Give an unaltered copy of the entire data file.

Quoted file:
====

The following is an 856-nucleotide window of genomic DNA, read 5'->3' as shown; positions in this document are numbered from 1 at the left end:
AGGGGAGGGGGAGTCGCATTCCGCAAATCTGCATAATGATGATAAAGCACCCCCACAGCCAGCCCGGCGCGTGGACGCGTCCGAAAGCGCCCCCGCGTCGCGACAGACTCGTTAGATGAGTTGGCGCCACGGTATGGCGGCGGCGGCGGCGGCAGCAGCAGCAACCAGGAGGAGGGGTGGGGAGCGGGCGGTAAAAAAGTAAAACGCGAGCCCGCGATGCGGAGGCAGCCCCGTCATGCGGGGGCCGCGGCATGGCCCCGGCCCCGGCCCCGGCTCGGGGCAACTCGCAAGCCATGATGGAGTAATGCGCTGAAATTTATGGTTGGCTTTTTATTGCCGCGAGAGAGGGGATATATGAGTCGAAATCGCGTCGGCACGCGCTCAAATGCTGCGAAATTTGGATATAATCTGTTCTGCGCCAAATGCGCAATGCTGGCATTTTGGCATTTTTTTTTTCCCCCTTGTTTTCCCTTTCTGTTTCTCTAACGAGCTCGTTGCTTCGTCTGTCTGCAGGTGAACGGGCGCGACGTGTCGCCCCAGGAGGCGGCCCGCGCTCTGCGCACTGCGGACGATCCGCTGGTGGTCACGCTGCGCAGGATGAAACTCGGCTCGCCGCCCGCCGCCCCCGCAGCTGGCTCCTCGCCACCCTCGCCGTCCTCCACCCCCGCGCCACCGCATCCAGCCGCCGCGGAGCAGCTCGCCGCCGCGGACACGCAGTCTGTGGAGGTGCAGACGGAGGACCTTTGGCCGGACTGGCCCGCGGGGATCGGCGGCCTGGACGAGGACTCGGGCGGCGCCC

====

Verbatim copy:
The following is an 856-nucleotide window of genomic DNA, read 5'->3' as shown; positions in this document are numbered from 1 at the left end:
AGGGGAGGGGGAGTCGCATTCCGCAAATCTGCATAATGATGATAAAGCACCCCCACAGCCAGCCCGGCGCGTGGACGCGTCCGAAAGCGCCCCCGCGTCGCGACAGACTCGTTAGATGAGTTGGCGCCACGGTATGGCGGCGGCGGCGGCGGCAGCAGCAGCAACCAGGAGGAGGGGTGGGGAGCGGGCGGTAAAAAAGTAAAACGCGAGCCCGCGATGCGGAGGCAGCCCCGTCATGCGGGGGCCGCGGCATGGCCCCGGCCCCGGCCCCGGCTCGGGGCAACTCGCAAGCCATGATGGAGTAATGCGCTGAAATTTATGGTTGGCTTTTTATTGCCGCGAGAGAGGGGATATATGAGTCGAAATCGCGTCGGCACGCGCTCAAATGCTGCGAAATTTGGATATAATCTGTTCTGCGCCAAATGCGCAATGCTGGCATTTTGGCATTTTTTTTTTCCCCCTTGTTTTCCCTTTCTGTTTCTCTAACGAGCTCGTTGCTTCGTCTGTCTGCAGGTGAACGGGCGCGACGTGTCGCCCCAGGAGGCGGCCCGCGCTCTGCGCACTGCGGACGATCCGCTGGTGGTCACGCTGCGCAGGATGAAACTCGGCTCGCCGCCCGCCGCCCCCGCAGCTGGCTCCTCGCCACCCTCGCCGTCCTCCACCCCCGCGCCACCGCATCCAGCCGCCGCGGAGCAGCTCGCCGCCGCGGACACGCAGTCTGTGGAGGTGCAGACGGAGGACCTTTGGCCGGACTGGCCCGCGGGGATCGGCGGCCTGGACGAGGACTCGGGCGGCGCCC